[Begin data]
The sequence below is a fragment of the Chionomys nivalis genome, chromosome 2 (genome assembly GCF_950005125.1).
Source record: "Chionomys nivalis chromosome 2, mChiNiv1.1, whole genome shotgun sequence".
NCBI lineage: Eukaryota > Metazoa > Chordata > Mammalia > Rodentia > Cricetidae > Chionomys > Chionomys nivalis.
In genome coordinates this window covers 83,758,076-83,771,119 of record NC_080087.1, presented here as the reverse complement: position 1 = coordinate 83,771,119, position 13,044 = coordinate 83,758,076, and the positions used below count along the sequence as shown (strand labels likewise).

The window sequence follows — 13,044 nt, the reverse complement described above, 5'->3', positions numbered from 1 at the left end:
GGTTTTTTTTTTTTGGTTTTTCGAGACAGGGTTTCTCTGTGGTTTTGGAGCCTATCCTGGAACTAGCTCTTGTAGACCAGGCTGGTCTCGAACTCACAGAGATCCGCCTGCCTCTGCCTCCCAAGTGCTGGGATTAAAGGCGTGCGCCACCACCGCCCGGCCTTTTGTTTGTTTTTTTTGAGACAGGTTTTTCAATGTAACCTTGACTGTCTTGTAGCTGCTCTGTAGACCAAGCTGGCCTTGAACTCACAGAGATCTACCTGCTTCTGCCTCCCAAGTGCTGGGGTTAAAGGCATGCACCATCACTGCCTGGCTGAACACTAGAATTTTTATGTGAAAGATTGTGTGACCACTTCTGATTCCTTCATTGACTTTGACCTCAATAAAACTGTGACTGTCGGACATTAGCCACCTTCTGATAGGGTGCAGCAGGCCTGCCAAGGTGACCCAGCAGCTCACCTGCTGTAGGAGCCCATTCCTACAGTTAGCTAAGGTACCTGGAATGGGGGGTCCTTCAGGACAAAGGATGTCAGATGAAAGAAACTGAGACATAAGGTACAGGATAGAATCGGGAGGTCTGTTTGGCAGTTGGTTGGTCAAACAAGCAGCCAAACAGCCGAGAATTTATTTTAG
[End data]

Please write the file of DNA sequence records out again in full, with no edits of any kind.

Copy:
The sequence below is a fragment of the Chionomys nivalis genome, chromosome 2 (genome assembly GCF_950005125.1).
Source record: "Chionomys nivalis chromosome 2, mChiNiv1.1, whole genome shotgun sequence".
NCBI lineage: Eukaryota > Metazoa > Chordata > Mammalia > Rodentia > Cricetidae > Chionomys > Chionomys nivalis.
In genome coordinates this window covers 83,758,076-83,771,119 of record NC_080087.1, presented here as the reverse complement: position 1 = coordinate 83,771,119, position 13,044 = coordinate 83,758,076, and the positions used below count along the sequence as shown (strand labels likewise).

The window sequence follows — 13,044 nt, the reverse complement described above, 5'->3', positions numbered from 1 at the left end:
GGTTTTTTTTTTTTGGTTTTTCGAGACAGGGTTTCTCTGTGGTTTTGGAGCCTATCCTGGAACTAGCTCTTGTAGACCAGGCTGGTCTCGAACTCACAGAGATCCGCCTGCCTCTGCCTCCCAAGTGCTGGGATTAAAGGCGTGCGCCACCACCGCCCGGCCTTTTGTTTGTTTTTTTTGAGACAGGTTTTTCAATGTAACCTTGACTGTCTTGTAGCTGCTCTGTAGACCAAGCTGGCCTTGAACTCACAGAGATCTACCTGCTTCTGCCTCCCAAGTGCTGGGGTTAAAGGCATGCACCATCACTGCCTGGCTGAACACTAGAATTTTTATGTGAAAGATTGTGTGACCACTTCTGATTCCTTCATTGACTTTGACCTCAATAAAACTGTGACTGTCGGACATTAGCCACCTTCTGATAGGGTGCAGCAGGCCTGCCAAGGTGACCCAGCAGCTCACCTGCTGTAGGAGCCCATTCCTACAGTTAGCTAAGGTACCTGGAATGGGGGGTCCTTCAGGACAAAGGATGTCAGATGAAAGAAACTGAGACATAAGGTACAGGATAGAATCGGGAGGTCTGTTTGGCAGTTGGTTGGTCAAACAAGCAGCCAAACAGCCGAGAATTTATTTTAG